• If there is some piece of the puzzle we have a reference for, we build that first.
  • If any of the pieces look “alike” (i.e. they are genetically similar, or, in the puzzle metaphor, they maybe have the same colour or pattern), we group them together.
  • If any of the pieces fit together very well (in the bioinformatics jargon, they can be “assembled” together), we assume they belong together.
  • If any of the pieces has a known function (in the puzzle metaphor, the corner or border pieces), we try to infer where they belong.

The problem of missing data

As mentioned, however, we might not have all the pieces we need to fully reconstruct the image. Since this image is the starting point to then investigate the bacterial composition in the sample (who is there) and subsequently their possible function (what they might be doing), take a second to think about the impact of the missing part of the data: aside from hampering a complete understanding of the microbial community, we must also understand that we can describe what we see, but we cannot claim any meaning from what we don’t see. Simply put, if I grab a few socks from my drawer and none of them is red, I cannot conclude that I have no red socks. Why? The overall complexity of the microbial community is too high for our sampling capacity; therefore, we will end up with missing data.



In this educational resource, the microbial genome puzzles are used as metaphors to illustrate how researchers move from raw genetic data produced by DNA sequencing to an overview of the genome of a single bacterium (Puzzle 1) or of a complex community such as a microbial sample of the gut (Puzzle 2).

 The puzzle activity consists of two online puzzles: the first one shows a cartoon version of an Escherichia coli bacterium and can be used as a metaphor for single genome reconstruction, the second one is a cartoon representation of multiple microbes and can be used as a metaphor for the reconstruction of the genomes of a microbial community. You can access the puzzles below:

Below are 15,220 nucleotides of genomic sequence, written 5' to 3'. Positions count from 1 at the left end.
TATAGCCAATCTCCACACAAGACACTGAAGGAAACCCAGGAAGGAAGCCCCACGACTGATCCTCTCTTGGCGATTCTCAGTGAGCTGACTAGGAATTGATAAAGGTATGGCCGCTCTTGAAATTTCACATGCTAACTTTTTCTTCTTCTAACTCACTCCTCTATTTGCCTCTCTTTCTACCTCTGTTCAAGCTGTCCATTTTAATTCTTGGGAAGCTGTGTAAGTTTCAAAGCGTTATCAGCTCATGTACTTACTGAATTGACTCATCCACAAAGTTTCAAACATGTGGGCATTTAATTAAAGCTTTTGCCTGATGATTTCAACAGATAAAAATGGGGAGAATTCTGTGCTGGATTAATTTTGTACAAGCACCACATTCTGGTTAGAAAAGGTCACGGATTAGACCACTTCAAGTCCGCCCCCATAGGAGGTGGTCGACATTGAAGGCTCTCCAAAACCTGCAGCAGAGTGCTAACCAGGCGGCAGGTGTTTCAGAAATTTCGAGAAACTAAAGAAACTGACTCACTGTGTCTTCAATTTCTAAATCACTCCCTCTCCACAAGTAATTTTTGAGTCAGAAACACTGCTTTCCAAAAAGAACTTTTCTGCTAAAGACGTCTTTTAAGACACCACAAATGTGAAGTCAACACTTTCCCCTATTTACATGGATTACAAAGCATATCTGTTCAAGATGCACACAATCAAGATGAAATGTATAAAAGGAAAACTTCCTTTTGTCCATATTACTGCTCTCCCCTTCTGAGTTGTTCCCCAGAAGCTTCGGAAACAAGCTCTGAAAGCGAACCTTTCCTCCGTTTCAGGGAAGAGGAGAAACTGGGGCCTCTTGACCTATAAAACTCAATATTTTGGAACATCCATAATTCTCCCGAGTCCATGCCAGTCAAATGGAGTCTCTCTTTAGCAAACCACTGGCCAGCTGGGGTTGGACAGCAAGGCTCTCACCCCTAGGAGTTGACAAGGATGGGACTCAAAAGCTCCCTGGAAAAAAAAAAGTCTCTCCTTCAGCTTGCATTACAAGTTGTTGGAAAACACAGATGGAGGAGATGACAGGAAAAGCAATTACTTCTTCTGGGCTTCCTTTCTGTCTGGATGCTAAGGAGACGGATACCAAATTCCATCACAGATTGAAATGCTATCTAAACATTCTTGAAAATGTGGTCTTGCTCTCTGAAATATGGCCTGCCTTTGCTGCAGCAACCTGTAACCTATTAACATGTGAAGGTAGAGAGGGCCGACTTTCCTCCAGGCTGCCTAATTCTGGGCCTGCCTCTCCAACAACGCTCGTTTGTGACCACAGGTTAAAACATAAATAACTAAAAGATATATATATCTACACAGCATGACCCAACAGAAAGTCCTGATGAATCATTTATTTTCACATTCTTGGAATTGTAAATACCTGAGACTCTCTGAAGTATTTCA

Puzzle 1: single microbe


Puzzle 2: microbial community


Please find below an outline of a possible approach of embedding the microbial genome puzzles in your genomics lessons.

  1. Introduce the concepts of the bacterial genome, genome sequencing and genome reconstruction of a single genome.
  2. Introduce the puzzle metaphor by asking the students to do Puzzle 1. Students can use the reference image to help them puzzle and can keep track of the time that is needed to complete the puzzle.
  3. Introduce the concept of microbial communities and discuss the challenges of reconstructing microbial genomes in this case by asking the students to identify similarities and differences to reconstructing a single genome.
  4. Guide students through the challenges described in points 1-4 in the “scientific introduction” section.
  5. Discuss with students how they would solve the puzzle without reference image.
  6. Ask students to do Puzzle 2. This time, students should complete the puzzle without looking at the reference image and compare the time it takes them to complete the puzzle with their time to solve Puzzle 1.
  7. Discuss with the students how solving the puzzle would be complicated further if they were not given all the pieces of the puzzle? Guide the students to mention that a) they might misplace a piece and b) they might not identify one (or more) of the microbes in the community.
  8. Start your conclusion by pointing out that the extra time that is needed in reconstructing complex community genomes compared to single bacterial genomes is called “computational complexity”. Computational complexity describes the increase in complexity which is due to the increased need in time and computational power (e.g. more server power than manpower) required to retrieve the composition and function of a complex community compared to that of a single bacterium.
  9. Finish concluding by pointing out that putting the puzzle together, i.e. reconstructing a somewhat trustworthy image of the microbial community genomes is just the first step in the analysis of the microbiome! Once the genomes are reconstructed, we can identify the bacterial species in the sample. In the next step, those communities can be described and characterised in detail, forming the basis of addressing research questions about the microbial communities and their interaction with us humans.


This article was adapted from the one originally published as EMBL-ELLS Teaching Material.